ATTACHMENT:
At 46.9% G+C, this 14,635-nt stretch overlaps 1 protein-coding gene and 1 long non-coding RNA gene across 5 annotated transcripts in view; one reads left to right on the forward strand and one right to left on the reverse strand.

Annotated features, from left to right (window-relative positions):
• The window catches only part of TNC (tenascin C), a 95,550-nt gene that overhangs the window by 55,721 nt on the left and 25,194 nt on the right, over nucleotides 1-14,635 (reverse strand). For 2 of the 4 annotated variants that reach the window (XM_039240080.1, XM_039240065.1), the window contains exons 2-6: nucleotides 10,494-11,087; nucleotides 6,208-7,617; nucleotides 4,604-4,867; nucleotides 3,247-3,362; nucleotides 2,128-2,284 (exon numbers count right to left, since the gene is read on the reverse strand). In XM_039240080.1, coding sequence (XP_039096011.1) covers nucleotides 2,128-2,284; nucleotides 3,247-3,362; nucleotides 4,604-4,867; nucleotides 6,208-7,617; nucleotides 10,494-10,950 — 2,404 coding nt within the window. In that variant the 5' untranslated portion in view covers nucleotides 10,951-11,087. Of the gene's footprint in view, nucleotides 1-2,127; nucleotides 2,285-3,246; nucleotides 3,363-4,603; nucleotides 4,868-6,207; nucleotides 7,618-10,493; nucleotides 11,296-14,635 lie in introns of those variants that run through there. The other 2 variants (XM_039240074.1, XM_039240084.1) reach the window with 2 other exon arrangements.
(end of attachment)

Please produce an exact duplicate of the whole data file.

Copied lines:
At 46.9% G+C, this 14,635-nt stretch overlaps 1 protein-coding gene and 1 long non-coding RNA gene across 5 annotated transcripts in view; one reads left to right on the forward strand and one right to left on the reverse strand.

Annotated features, from left to right (window-relative positions):
• The window catches only part of TNC (tenascin C), a 95,550-nt gene that overhangs the window by 55,721 nt on the left and 25,194 nt on the right, over nucleotides 1-14,635 (reverse strand). For 2 of the 4 annotated variants that reach the window (XM_039240080.1, XM_039240065.1), the window contains exons 2-6: nucleotides 10,494-11,087; nucleotides 6,208-7,617; nucleotides 4,604-4,867; nucleotides 3,247-3,362; nucleotides 2,128-2,284 (exon numbers count right to left, since the gene is read on the reverse strand). In XM_039240080.1, coding sequence (XP_039096011.1) covers nucleotides 2,128-2,284; nucleotides 3,247-3,362; nucleotides 4,604-4,867; nucleotides 6,208-7,617; nucleotides 10,494-10,950 — 2,404 coding nt within the window. In that variant the 5' untranslated portion in view covers nucleotides 10,951-11,087. Of the gene's footprint in view, nucleotides 1-2,127; nucleotides 2,285-3,246; nucleotides 3,363-4,603; nucleotides 4,868-6,207; nucleotides 7,618-10,493; nucleotides 11,296-14,635 lie in introns of those variants that run through there. The other 2 variants (XM_039240074.1, XM_039240084.1) reach the window with 2 other exon arrangements.